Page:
Which brings us to the unfinished figures on the page. This may not come as a big surprise, but we’re planning on running a Kickstarter campaign soon for the book. Yes, we already have a publisher lined up, and to their credit, they’re actually paying us an advance on the book. But the reality of the current publishing landscape (especially for indie graphics novels not coming out from a major publisher) is that there’s not much money in it. Which means the advance is nowhere near what Brent deserves to be compensated for all the time and effort that goes into drawing a 100+ page book. Hence, Kickstarter.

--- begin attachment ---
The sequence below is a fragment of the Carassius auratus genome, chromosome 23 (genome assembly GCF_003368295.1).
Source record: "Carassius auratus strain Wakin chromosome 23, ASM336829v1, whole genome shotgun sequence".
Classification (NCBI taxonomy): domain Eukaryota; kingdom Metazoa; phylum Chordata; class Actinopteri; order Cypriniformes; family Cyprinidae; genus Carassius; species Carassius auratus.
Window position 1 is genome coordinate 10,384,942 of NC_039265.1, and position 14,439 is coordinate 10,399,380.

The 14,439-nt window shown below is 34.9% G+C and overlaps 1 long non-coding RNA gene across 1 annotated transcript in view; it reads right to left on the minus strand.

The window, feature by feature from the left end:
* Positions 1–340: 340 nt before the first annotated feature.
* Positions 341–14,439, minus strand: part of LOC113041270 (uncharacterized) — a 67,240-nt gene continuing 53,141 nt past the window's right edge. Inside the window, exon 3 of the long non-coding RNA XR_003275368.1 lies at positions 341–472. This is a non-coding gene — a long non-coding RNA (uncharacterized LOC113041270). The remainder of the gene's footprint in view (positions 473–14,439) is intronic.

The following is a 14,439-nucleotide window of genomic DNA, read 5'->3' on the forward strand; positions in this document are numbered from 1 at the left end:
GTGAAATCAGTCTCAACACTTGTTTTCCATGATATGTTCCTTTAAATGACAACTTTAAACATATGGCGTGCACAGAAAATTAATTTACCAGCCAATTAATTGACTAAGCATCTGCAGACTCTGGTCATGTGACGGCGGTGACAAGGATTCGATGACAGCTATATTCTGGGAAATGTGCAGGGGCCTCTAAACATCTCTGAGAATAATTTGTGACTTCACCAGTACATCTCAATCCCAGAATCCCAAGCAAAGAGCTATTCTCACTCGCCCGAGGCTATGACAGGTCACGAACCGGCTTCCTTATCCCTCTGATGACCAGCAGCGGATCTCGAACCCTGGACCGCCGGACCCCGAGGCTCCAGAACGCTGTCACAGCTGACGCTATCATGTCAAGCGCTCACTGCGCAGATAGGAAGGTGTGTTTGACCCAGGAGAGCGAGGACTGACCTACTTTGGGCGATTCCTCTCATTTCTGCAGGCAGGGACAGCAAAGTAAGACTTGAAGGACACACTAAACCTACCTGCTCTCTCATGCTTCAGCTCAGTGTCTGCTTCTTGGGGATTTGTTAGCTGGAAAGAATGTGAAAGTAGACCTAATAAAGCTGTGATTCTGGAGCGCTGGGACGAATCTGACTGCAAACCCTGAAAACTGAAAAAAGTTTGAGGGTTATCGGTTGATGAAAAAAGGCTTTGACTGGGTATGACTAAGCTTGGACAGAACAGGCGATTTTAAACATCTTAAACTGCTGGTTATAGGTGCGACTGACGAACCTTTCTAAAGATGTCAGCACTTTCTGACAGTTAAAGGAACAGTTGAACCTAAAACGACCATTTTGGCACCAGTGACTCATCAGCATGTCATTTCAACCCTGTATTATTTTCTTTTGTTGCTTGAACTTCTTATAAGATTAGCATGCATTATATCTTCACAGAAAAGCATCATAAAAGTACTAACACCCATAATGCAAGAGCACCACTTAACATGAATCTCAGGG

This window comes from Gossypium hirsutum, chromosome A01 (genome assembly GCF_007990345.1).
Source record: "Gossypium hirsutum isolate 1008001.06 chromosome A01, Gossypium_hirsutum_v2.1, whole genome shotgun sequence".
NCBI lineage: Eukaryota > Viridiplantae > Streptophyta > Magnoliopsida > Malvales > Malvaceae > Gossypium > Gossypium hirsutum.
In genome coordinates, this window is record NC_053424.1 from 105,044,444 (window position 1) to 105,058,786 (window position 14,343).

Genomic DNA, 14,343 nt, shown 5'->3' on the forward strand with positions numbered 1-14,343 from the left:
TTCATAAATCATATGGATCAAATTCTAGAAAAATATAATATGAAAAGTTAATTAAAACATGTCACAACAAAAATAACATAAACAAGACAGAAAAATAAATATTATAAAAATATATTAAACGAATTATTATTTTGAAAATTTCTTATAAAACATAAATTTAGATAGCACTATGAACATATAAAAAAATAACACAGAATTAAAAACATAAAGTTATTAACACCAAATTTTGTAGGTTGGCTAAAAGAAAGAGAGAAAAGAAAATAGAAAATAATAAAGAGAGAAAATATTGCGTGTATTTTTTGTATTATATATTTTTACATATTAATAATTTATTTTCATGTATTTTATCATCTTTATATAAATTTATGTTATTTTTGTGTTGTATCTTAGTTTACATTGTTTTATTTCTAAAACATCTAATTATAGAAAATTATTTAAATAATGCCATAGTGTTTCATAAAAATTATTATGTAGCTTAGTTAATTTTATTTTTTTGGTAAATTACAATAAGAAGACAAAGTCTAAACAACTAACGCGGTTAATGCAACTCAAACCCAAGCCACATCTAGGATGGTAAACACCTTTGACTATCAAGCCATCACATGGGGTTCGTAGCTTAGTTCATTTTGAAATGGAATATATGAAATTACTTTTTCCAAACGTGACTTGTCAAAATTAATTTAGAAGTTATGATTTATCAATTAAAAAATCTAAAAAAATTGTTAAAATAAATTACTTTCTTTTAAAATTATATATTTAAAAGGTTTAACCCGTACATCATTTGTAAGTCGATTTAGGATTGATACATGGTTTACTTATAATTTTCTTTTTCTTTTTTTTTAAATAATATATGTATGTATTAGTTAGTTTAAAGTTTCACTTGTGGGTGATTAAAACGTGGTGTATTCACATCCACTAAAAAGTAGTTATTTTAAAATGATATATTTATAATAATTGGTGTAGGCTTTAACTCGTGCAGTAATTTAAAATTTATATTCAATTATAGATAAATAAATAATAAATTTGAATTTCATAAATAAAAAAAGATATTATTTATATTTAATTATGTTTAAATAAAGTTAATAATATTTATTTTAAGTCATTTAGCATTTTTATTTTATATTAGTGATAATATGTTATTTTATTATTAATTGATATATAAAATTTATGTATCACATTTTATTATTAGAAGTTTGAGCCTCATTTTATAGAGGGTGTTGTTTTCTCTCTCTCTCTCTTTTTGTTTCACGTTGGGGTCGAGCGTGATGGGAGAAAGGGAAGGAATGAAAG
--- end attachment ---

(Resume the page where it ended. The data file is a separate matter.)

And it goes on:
Anyway, one of the incentives will be the opportunity to have your likeness drawn in the book, as one of the 3 mercenaries in the above scene. And you’ll also appear on the following three pages, in a knock-down, drag-out fight with our protagonists, Minoo and Tyler.

                So keep your eyes on this blog, or the new Persia Blues website (still under construction, but almost ready), for details on when the campaign kicks off, and what cool incentives you can score.

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                  Cullen Bunn on managing your time

                  Here’s another great process post for aspiring (and professional) writers. It comes from Cullen Bunn, writer and co-creator of The Sixth Gun from Oni Press, as well as a bunch of books from marvel Comics. The topic is time management, especially when you’re working on multiple projects and need to effectively and efficiently divide your working time between them all.